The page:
UNESCO's activism on Palestine
It's a sounding board for world's conscience
by S. Nihal Singh
IT is a curious fact that UNESCO, the United Nations' cultural organisation, has repeatedly emerged as the bellwether of the UN system, rather than its august and powerful Security Council. In granting the Palestinians full membership, the first UN agency to do so, it has shown yet again that it is more in tune with the world's aspirations than other organs.
It is even curiouser that UNESCO cannot discharge one of its two main briefs, of giving the world intellectual leadership, by the simple fact that there cannot be any honest intellectual debate by delegates representing their governments in an ever-expanding United Nations. Each delegate seeks to score points or watch his backside in the less than glorious traditions of free speech their countries represent. UNESCO executive board members became the direct representatives of their governments only in 1954.
Indeed, UNESCO has been engaged with the question of Israeli occupation of Palestinian land over many years. Although the UN General Assembly decreed that "Zionism is a form of racism and racial discrimination" in 1975, the first move against Israel's part in the UN system was made by UNESCO at least one year earlier. In the Paris conference of 1974, the Arabs spearheaded three resolutions which were passed, including a condemnation of Israel for "its persistence in altering the historical features of the City of Jerusalem and undertaking excavations which constitute a danger to its monuments, subsequent to the illegal occupation of this city". American retribution was swift in the form of withholding contributions to UNESCO under a Congressional injunction.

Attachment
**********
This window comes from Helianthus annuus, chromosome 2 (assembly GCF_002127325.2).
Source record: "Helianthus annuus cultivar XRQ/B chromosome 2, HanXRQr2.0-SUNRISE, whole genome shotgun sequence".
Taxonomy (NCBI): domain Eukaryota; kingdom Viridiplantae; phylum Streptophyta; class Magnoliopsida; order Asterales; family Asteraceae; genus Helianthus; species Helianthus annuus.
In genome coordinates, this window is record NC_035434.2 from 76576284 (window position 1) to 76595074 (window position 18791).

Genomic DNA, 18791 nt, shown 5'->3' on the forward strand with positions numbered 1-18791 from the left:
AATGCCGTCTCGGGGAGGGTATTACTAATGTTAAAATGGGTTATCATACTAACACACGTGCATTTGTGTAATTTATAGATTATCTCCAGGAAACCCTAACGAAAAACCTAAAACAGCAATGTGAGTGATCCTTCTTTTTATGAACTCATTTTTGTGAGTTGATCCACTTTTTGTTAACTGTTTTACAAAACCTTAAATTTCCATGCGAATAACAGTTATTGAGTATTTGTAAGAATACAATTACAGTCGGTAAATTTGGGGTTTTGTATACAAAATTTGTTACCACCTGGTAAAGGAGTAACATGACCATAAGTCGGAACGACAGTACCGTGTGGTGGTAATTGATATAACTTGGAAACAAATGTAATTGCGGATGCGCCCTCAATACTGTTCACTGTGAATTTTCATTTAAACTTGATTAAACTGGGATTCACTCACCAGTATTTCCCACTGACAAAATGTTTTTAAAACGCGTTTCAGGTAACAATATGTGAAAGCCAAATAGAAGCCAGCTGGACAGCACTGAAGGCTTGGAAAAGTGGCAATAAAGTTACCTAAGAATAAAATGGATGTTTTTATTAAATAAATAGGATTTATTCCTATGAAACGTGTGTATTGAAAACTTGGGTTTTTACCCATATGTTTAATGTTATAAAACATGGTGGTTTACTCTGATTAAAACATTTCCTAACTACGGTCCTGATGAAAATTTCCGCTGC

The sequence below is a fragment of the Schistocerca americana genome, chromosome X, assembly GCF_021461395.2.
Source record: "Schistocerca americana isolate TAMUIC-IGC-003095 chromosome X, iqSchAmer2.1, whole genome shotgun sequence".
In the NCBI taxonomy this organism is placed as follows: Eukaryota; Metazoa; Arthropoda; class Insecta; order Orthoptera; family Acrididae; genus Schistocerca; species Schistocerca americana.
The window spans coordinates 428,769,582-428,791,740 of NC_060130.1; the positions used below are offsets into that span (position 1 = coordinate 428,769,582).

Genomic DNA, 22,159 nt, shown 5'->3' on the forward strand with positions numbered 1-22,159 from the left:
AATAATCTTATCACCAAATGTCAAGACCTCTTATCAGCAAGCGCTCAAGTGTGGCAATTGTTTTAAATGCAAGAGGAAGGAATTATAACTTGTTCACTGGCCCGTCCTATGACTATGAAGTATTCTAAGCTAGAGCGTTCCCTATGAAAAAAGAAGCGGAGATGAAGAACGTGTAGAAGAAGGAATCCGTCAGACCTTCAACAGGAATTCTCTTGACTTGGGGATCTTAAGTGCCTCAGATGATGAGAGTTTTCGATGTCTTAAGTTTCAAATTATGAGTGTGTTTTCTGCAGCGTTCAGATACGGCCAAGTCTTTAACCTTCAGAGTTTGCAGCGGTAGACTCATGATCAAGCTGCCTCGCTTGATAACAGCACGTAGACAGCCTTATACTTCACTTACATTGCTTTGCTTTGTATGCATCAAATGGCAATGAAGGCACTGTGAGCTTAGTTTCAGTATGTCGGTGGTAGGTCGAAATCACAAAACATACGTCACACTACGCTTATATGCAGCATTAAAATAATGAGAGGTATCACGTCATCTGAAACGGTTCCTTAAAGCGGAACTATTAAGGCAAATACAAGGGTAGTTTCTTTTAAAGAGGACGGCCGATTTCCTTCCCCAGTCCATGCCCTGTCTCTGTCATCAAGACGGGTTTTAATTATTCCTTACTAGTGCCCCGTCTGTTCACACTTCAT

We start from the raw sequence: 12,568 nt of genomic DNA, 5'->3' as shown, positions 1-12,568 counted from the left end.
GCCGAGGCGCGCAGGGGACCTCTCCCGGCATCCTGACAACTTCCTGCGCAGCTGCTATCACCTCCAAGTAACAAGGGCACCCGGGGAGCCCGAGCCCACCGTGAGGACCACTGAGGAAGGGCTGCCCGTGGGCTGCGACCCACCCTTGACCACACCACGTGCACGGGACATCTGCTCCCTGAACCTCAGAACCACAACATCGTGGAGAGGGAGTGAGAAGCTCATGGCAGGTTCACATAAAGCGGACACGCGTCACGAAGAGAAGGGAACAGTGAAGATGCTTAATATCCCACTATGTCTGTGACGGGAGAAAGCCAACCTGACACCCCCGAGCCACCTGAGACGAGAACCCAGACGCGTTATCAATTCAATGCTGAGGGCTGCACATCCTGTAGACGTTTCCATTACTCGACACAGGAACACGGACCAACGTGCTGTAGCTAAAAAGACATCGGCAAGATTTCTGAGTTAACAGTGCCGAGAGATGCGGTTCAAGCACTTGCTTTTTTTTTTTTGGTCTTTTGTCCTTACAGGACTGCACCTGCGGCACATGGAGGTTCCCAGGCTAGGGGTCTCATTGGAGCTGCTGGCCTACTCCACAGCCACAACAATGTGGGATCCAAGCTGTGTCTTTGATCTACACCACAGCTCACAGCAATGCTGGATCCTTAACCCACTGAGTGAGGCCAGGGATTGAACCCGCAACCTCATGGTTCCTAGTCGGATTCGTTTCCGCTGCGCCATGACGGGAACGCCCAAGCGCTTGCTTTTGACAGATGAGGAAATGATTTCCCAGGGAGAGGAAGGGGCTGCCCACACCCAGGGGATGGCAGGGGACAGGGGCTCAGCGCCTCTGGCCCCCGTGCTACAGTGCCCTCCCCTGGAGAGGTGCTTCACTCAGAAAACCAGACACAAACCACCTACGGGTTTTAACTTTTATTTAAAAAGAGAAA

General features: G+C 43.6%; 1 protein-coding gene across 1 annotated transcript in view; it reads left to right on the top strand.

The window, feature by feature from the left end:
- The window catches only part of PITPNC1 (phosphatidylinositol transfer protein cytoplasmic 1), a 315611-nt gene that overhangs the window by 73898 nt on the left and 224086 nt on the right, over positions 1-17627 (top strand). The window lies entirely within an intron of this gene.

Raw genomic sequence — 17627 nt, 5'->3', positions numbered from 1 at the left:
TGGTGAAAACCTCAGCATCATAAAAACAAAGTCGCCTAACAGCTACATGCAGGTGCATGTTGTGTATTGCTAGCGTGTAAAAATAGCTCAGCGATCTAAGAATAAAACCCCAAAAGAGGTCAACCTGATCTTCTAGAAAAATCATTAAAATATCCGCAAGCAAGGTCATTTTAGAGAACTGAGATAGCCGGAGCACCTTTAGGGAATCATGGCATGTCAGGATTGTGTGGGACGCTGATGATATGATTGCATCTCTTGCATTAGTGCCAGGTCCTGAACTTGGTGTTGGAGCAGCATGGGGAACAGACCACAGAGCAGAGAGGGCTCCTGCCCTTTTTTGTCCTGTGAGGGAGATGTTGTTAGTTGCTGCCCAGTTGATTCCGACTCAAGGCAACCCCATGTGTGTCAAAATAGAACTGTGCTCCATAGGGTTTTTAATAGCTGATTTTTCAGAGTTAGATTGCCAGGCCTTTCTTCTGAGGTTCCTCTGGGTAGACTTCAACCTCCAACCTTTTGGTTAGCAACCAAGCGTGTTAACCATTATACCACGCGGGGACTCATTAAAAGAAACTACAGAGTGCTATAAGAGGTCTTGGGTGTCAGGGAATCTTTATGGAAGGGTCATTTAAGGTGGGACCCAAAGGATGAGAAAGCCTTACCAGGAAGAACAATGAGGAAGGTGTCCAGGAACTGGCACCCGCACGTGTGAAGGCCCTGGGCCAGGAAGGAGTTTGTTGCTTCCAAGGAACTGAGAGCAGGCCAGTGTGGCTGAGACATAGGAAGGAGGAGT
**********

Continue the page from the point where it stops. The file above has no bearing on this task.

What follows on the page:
In 1976, there emerged the most controversial debates in UNESCO on the New World Information Order, an issue of much heat and rhetoric under the director-generalship of the Senegalese Amadou-Mahtar M'Bow. In a sense, the US and the African countries in particular were arguing at cross-purposes. It merged in the American mind with a process of strangling free media with government-aided projects while the priority in the minds of the developing world was in gathering the wherewithal to receive support in new technology and the basics of journalism.
Once the liberal establishment in the US, UNESCO's predominant constituency, had convinced itself of what it viewed as an attack on free media, the die was cast. America gave notice of withdrawal from the agency and left at the end of 1984, depriving it of essential funds, slavishly followed by Britain and opportunistically by tiny Singapore. But the US government had a wider agenda. It was to make an example of UNESCO in the UN system. It was testing new ideas on weighted voting, later to be taken up in the parent United Nations, and to reassert a leadership role in multilateral fora.
I had then asked a US delegate to UNESCO why his government was picking on UNESCO, called the weakest link in the UN system. His answer was sharp: "What is wrong in picking on the weakest link?"